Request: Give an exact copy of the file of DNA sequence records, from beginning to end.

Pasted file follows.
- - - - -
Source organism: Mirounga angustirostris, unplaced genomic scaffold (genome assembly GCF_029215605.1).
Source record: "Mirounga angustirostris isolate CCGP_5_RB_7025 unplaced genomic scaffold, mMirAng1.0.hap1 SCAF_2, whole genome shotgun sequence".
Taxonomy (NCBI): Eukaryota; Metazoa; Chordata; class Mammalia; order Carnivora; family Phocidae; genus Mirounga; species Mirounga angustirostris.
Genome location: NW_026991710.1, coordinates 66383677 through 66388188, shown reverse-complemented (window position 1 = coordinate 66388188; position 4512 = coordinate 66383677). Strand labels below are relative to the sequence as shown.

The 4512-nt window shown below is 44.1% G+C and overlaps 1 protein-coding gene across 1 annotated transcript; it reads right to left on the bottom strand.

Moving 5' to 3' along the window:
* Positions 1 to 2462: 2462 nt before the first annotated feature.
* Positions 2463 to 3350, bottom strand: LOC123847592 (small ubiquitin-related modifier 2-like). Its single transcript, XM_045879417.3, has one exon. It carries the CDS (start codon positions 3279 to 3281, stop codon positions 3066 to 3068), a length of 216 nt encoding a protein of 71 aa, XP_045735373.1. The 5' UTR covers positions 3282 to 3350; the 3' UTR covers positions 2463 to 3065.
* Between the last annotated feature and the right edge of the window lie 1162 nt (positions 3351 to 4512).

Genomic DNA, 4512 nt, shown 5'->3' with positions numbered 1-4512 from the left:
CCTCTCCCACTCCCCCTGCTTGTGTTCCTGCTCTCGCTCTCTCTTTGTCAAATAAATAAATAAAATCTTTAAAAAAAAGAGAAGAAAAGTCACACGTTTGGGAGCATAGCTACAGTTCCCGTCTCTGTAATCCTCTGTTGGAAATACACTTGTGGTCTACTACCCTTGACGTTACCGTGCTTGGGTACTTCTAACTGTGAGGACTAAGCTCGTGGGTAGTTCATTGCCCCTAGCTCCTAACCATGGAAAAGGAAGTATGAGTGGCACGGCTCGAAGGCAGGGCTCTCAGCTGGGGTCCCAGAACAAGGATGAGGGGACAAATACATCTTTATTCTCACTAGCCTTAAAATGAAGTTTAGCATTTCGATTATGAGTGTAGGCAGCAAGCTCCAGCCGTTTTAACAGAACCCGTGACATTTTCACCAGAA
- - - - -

Source organism: Mirounga angustirostris, unplaced genomic scaffold (genome assembly GCF_029215605.1).
Source record: "Mirounga angustirostris isolate CCGP_5_RB_7025 unplaced genomic scaffold, mMirAng1.0.hap1 SCAF_2, whole genome shotgun sequence".
Taxonomy (NCBI): Eukaryota; Metazoa; Chordata; class Mammalia; order Carnivora; family Phocidae; genus Mirounga; species Mirounga angustirostris.
Genome location: NW_026991710.1, coordinates 66383677 through 66388188, shown reverse-complemented (window position 1 = coordinate 66388188; position 4512 = coordinate 66383677). Strand labels below are relative to the sequence as shown.

The 4512-nt window shown below is 44.1% G+C and overlaps 1 protein-coding gene across 1 annotated transcript; it reads right to left on the bottom strand.

Moving 5' to 3' along the window:
* Positions 1 to 2462: 2462 nt before the first annotated feature.
* Positions 2463 to 3350, bottom strand: LOC123847592 (small ubiquitin-related modifier 2-like). Its single transcript, XM_045879417.3, has one exon. It carries the CDS (start codon positions 3279 to 3281, stop codon positions 3066 to 3068), a length of 216 nt encoding a protein of 71 aa, XP_045735373.1. The 5' UTR covers positions 3282 to 3350; the 3' UTR covers positions 2463 to 3065.
* Between the last annotated feature and the right edge of the window lie 1162 nt (positions 3351 to 4512).

Genomic DNA, 4512 nt, shown 5'->3' with positions numbered 1-4512 from the left:
CCTCTCCCACTCCCCCTGCTTGTGTTCCTGCTCTCGCTCTCTCTTTGTCAAATAAATAAATAAAATCTTTAAAAAAAAGAGAAGAAAAGTCACACGTTTGGGAGCATAGCTACAGTTCCCGTCTCTGTAATCCTCTGTTGGAAATACACTTGTGGTCTACTACCCTTGACGTTACCGTGCTTGGGTACTTCTAACTGTGAGGACTAAGCTCGTGGGTAGTTCATTGCCCCTAGCTCCTAACCATGGAAAAGGAAGTATGAGTGGCACGGCTCGAAGGCAGGGCTCTCAGCTGGGGTCCCAGAACAAGGATGAGGGGACAAATACATCTTTATTCTCACTAGCCTTAAAATGAAGTTTAGCATTTCGATTATGAGTGTAGGCAGCAAGCTCCAGCCGTTTTAACAGAACCCGTGACATTTTCACCAGAA